Fortification
Portcullis

Defensive Structures in a Medieval Castle Description
Heavy timber grille that slid up and down in grooves cut into the walls of the gatehouse

Purpose

Keep invaders from passing through the gatehouse

The building of the cathedral spanned more than one hundred years. The workers were just ordinary people doing an extraordinary task. For many of them, their work on the cathedral defined their own and their families’ lives. Yet most never saw the completion of the cathedral. Your students should talk about how the workers might have felt about the work. Were they just happy to have a job? Did they get satisfaction in their work? How might they have felt about not seeing the completed cathedral?

What about present-day workers? Do they perform similar tasks? What construction professions exist now that were unheard of during the building of the cathedral? Do your students think that workers then took more pride in their work than workers do today? The builders of mosques during the Ottoman Empire knew that with great wealth came social responsibility. Therefore they incorporated an imaret within the mosque complex. The imaret was a public kitchen that gave out food free of charge to travelers, students, workers, and the needy. It demonstrated Muslim religious teachings about charity.

Cultural Studies

A morning meal might include a rice soup with butter and chickpeas. Enjoy with your students a meal that could have been served in Admiral Suha Mehmet Pasa’s imaret. Below is a simple recipe for rice soup with chickpeas, with a few additional ingredients for flavor. Rice Soup with Butter and Chickpeas: • 1/4 cup butter • 1 large onion, chopped • 2 cloves garlic, minced • 1 cup uncooked rice • 8 cups chicken stock • 1 bay leaf • 15 ounce can chickpeas, drained • 3/4 cup chopped roasted mild green chile • 1 tsp. ground cumin • salt and pepper

In a heavy saucepan, warm the butter over low heat. When melted, add the onion and garlic. Cover the pan and cook for 5 minutes. Stir in the rice and saute it briefly until the rice blanches. Pour in the stock, add the remaining ingredients, and simmer for 25 to 30 minutes until rice is soft. Serve hot and enjoy.

After reading Built to Last, your students should recognize the six simple machines used by the builders of Lord Kevin’s castle, the town of Chutreaux’s cathedral, and Admiral Suha Mehmet Pasa’s mosque. Questions to discuss: • • • What are the six machines used by the workers? (lever, inclined plane, wheel and axle, wedge, screw, and pulley) What is the purpose of using a simple machine in construction? Are these machines still used today?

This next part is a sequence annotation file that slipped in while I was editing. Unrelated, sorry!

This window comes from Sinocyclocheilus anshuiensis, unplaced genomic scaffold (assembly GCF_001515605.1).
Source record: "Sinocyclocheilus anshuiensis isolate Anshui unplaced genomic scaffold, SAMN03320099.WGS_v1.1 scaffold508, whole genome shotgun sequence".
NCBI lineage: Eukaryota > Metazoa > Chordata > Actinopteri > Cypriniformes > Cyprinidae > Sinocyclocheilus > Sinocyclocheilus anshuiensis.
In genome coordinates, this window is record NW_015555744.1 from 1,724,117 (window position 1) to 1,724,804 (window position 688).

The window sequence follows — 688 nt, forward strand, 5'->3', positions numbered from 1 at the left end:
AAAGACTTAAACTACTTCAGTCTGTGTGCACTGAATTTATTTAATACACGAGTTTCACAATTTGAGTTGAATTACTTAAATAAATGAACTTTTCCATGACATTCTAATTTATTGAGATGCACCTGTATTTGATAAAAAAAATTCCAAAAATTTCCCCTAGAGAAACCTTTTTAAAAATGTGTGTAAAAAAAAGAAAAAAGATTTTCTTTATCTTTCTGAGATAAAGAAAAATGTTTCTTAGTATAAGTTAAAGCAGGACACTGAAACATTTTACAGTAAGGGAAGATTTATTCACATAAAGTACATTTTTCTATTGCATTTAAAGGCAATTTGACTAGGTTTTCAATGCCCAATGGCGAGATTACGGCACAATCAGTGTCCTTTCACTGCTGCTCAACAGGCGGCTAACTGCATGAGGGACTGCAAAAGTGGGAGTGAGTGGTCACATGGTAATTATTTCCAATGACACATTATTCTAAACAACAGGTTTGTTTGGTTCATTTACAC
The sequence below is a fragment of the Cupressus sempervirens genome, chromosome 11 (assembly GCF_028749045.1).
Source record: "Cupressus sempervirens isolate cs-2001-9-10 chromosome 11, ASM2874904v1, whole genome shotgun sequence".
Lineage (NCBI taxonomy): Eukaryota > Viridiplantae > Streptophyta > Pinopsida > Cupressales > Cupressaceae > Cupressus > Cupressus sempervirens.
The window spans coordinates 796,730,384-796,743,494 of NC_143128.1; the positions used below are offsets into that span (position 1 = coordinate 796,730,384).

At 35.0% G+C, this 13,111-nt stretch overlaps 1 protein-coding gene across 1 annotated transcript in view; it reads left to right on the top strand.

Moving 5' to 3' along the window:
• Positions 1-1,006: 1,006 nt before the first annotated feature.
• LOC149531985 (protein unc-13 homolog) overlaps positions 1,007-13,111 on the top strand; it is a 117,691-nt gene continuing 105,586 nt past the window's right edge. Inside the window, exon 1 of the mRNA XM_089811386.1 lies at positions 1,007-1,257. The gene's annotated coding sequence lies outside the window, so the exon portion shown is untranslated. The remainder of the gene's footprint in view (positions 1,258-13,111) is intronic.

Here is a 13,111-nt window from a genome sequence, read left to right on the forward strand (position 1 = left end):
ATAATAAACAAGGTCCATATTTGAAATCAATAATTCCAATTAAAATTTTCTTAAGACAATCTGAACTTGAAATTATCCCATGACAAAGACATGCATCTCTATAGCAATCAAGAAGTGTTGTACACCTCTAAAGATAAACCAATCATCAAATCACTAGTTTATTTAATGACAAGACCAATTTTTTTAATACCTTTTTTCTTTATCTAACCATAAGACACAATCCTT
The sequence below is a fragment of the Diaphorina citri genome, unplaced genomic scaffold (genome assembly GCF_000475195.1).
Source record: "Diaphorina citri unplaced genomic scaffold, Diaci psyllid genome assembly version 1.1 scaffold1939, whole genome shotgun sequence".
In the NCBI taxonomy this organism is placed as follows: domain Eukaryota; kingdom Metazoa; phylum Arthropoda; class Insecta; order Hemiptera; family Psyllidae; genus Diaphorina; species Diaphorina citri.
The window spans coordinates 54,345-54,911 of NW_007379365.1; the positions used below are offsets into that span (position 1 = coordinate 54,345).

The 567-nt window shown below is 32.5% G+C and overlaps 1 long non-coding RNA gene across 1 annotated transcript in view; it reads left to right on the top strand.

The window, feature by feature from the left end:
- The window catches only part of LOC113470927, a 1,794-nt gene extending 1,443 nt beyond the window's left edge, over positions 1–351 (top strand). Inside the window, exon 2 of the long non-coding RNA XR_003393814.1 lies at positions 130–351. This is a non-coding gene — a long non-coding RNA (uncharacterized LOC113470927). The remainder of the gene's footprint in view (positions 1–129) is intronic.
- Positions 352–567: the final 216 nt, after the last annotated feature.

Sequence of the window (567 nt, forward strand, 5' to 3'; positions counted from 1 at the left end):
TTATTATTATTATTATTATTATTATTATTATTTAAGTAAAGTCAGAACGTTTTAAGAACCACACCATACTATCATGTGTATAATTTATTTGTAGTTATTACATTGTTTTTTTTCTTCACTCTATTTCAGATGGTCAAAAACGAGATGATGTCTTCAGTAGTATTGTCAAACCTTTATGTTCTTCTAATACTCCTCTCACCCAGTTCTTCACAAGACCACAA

Science

Have your students make a chart of simple machines and the tools employed in the construction of these buildings. A sample chart is below:

Simple Machine
Lever Inclined Plane

Construction Tools

Use

Wheel and axle Wedge Screw

Saw

Cut wood

Pulley Simple Machine Hunt:

From the classroom door to the pencil sharpener to the swing set in the play yard, your school is filled with simple machines. Divide the class into teams and send them on a hunt to find as many of them as they can. Give one point for each machine found and two points if it is correctly identified. For example, give one point for naming the classroom door as a simple machine and an extra two points for identifying it as a lever. The team with the most points is the winner.

The castle, cathedral, and mosque were monumental buildings designed and constructed for very different purposes. Ask your students to compare the motives behind the construction of each. Questions to discuss:

Language Arts: Reading Comprehension

• Who commissioned each structure and for what purpose? • Why was the location of the structure so important? • How was each financed? • What were the similarities in construction methods, tools, and building materials among the three buildings? • How is the use of space different for the cathedral and the mosque? • Lord Kevin’s castle and the cathedral at Chutreaux were constructed at relatively the same time, yet if you visited each today, the castle would probably be in ruins and the cathedral still standing and in use. Why is that so? • Of the three structures, which seems to be the most inviting? • What lessons can be learned from the construction of these buildings? • How do these construction methods compare to the way buildings are built now?